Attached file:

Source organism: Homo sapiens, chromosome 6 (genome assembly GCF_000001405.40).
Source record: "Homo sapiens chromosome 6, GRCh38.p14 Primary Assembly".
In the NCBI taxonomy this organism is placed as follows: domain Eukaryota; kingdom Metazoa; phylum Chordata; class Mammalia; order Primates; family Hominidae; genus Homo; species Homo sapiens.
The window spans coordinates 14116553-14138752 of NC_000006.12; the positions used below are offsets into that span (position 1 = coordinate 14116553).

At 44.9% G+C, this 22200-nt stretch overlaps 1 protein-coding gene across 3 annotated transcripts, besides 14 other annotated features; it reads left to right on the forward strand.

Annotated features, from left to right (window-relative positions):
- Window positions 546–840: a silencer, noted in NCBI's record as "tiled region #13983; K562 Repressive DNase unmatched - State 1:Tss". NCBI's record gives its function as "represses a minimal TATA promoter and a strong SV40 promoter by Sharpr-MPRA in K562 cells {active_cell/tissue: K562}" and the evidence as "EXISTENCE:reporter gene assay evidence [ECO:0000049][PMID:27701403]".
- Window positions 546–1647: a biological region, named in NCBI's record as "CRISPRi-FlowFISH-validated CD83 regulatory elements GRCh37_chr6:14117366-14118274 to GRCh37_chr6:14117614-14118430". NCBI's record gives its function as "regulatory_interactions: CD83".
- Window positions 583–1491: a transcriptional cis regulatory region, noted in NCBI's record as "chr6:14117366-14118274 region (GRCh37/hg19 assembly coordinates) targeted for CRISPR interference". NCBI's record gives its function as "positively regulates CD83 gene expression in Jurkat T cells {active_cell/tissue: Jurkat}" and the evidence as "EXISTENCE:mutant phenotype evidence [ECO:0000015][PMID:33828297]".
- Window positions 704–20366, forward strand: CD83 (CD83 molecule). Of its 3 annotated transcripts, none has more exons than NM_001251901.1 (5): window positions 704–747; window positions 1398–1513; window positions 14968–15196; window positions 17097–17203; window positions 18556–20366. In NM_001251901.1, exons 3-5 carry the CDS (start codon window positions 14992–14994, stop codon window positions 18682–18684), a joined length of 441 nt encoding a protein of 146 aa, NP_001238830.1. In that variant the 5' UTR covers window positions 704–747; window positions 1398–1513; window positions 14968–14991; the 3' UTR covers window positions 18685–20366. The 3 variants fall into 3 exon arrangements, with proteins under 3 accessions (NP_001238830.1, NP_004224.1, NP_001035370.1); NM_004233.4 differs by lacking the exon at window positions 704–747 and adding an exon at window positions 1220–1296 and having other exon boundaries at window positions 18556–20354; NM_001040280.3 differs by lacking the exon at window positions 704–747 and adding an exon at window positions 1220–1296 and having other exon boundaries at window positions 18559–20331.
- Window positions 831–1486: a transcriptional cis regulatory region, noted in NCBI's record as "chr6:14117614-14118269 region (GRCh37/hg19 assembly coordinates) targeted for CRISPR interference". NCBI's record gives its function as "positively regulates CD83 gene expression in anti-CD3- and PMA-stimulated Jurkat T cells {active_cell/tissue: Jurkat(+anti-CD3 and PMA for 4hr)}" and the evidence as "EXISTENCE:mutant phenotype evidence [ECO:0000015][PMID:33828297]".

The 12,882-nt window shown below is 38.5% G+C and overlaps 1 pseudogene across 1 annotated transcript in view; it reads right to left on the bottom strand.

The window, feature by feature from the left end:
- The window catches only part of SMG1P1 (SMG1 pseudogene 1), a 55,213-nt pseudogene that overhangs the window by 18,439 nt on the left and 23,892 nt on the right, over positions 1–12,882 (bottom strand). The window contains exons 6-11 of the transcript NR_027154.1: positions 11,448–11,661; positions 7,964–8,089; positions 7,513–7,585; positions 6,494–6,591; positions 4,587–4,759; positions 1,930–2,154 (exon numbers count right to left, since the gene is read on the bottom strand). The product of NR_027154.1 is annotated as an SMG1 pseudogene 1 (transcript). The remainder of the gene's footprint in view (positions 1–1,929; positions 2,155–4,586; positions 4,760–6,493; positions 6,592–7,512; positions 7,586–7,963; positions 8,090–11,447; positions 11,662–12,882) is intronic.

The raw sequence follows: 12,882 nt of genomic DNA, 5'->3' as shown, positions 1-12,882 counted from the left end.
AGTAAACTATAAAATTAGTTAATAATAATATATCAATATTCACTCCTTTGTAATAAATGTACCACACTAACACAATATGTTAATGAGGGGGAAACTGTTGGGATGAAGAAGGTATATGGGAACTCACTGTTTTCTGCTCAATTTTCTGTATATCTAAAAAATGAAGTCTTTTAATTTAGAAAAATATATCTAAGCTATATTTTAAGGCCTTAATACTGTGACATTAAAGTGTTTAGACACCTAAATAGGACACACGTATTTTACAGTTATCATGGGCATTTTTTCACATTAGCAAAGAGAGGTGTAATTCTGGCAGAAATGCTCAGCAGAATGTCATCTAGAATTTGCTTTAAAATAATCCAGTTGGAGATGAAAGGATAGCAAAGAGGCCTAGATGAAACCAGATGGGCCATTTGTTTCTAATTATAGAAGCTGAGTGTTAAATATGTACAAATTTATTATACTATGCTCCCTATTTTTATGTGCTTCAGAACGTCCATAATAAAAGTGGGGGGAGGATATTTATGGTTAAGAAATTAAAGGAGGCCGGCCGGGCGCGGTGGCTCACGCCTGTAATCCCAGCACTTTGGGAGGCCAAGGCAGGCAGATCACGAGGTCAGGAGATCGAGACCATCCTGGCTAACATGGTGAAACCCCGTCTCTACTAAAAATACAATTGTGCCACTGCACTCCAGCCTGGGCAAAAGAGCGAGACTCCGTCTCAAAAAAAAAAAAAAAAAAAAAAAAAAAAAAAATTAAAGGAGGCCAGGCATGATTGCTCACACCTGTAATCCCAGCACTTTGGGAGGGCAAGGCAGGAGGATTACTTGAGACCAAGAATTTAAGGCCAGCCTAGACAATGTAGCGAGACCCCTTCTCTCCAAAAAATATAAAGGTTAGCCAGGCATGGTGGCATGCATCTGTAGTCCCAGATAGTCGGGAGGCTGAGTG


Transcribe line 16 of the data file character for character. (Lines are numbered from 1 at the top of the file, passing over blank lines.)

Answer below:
AGTAAACTATAAAATTAGTTAATAATAATATATCAATATTCACTCCTTTGTAATAAATGTACCACACTAACACAATATGTTAATGAGGGGGAAACTGTTGGGATGAAGAAGGTATATGGGAACTCACTGTTTTCTGCTCAATTTTCTGTATATCTAAAAAATGAAGTCTTTTAATTTAGAAAAATATATCTAAGCTATATTTTAAGGCCTTAATACTGTGACATTAAAGTGTTTAGACACCTAAATAGGACACACGTATTTTACAGTTATCATGGGCATTTTTTCACATTAGCAAAGAGAGGTGTAATTCTGGCAGAAATGCTCAGCAGAATGTCATCTAGAATTTGCTTTAAAATAATCCAGTTGGAGATGAAAGGATAGCAAAGAGGCCTAGATGAAACCAGATGGGCCATTTGTTTCTAATTATAGAAGCTGAGTGTTAAATATGTACAAATTTATTATACTATGCTCCCTATTTTTATGTGCTTCAGAACGTCCATAATAAAAGTGGGGGGAGGATATTTATGGTTAAGAAATTAAAGGAGGCCGGCCGGGCGCGGTGGCTCACGCCTGTAATCCCAGCACTTTGGGAGGCCAAGGCAGGCAGATCACGAGGTCAGGAGATCGAGACCATCCTGGCTAACATGGTGAAACCCCGTCTCTACTAAAAATACAATTGTGCCACTGCACTCCAGCCTGGGCAAAAGAGCGAGACTCCGTCTCAAAAAAAAAAAAAAAAAAAAAAAAAAAAAAAATTAAAGGAGGCCAGGCATGATTGCTCACACCTGTAATCCCAGCACTTTGGGAGGGCAAGGCAGGAGGATTACTTGAGACCAAGAATTTAAGGCCAGCCTAGACAATGTAGCGAGACCCCTTCTCTCCAAAAAATATAAAGGTTAGCCAGGCATGGTGGCATGCATCTGTAGTCCCAGATAGTCGGGAGGCTGAGTG